An article I read in last Friday’s BusinessWeek essentially confirms that I had suspected with regards to the financial health of the Democractic Party. With the new campaign finance laws banning soft money contributions, I expected that the Dems would lose handidly when it came to raising funs.
In the first test of the new world of campaign-finance reform, Republicans collected far more money than Democrats. The National Republican Congressional Committee (NRCC) pulled down $22 million in the first three months of the year — more than triple House Democrats’ $7 million take. The Democratic National Committee, outraised by Republicans by more than 4 to 1 in the first two months of 2003, refused to release an estimate for March, citing an Apr. 20 statutory deadline.
Isn’t it funny how campaign finance reform, an issue that Democrats had campaigned on for years, would end up hastening their own downfall? A friend of mine, who has worked as a campaign staffer on a Democratic Congressional Campaign last election hasn’t been unable to find a position for this year (granted, there aren’t a whole lot of races, it being an off-year). But if the Dems can’t get their fund-raising in gear, how well will they fair next time around?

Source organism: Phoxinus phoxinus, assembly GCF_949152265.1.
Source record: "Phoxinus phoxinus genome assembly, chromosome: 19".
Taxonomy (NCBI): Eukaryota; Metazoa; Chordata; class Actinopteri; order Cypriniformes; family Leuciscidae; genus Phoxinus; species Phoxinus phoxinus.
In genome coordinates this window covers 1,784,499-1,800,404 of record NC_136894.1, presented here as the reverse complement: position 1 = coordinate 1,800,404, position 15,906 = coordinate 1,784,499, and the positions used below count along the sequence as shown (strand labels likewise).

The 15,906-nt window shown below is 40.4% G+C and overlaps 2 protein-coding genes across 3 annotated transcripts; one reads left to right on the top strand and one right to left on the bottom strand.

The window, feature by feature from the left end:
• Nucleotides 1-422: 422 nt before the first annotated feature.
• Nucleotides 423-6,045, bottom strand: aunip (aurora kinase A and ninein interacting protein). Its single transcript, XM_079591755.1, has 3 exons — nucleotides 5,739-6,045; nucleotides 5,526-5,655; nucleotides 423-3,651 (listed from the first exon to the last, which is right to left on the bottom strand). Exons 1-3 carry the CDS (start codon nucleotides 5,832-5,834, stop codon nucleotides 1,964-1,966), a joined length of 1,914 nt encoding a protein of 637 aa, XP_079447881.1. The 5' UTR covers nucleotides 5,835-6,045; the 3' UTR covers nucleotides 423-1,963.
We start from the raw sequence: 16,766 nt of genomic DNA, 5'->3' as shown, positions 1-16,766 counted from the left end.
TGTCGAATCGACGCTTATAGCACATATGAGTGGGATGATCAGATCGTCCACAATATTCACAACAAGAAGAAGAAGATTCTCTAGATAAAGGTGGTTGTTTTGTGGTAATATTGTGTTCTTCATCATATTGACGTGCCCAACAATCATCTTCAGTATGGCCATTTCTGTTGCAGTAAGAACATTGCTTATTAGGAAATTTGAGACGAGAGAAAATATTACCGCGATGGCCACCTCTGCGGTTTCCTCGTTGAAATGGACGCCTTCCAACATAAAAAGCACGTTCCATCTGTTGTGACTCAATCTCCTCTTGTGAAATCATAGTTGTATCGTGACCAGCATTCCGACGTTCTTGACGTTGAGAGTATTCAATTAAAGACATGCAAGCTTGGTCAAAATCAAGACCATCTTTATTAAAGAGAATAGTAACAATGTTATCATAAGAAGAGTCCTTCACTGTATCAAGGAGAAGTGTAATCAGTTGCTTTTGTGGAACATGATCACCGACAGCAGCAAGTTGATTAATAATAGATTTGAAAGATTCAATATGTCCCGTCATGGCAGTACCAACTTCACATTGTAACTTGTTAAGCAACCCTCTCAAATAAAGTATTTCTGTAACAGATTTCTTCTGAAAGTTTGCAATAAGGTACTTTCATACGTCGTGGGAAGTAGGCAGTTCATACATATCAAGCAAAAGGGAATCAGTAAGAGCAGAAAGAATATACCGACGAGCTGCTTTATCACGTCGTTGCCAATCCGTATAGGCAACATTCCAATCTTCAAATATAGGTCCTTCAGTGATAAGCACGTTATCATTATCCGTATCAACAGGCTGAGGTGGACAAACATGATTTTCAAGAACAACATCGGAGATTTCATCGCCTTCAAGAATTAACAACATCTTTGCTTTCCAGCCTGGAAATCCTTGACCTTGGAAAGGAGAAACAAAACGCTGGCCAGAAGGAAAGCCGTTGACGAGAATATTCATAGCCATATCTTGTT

Personally, I would send them a check, but I can’t seem to figure out what the party stands for anymore. In 2000, the campaign revolved around a strategy of “What you like about Clinton, without the scandals of Clinton”. In 2002, I don’t think I could find ANY coherent message from the party. Obviously, neither of these have produced any significant gains. So someone call me when you have a message besides “We’re not Bush”, because I don’t quite think that alone is going to do it.
If you want me to show you the money, you gotta show me the leadership.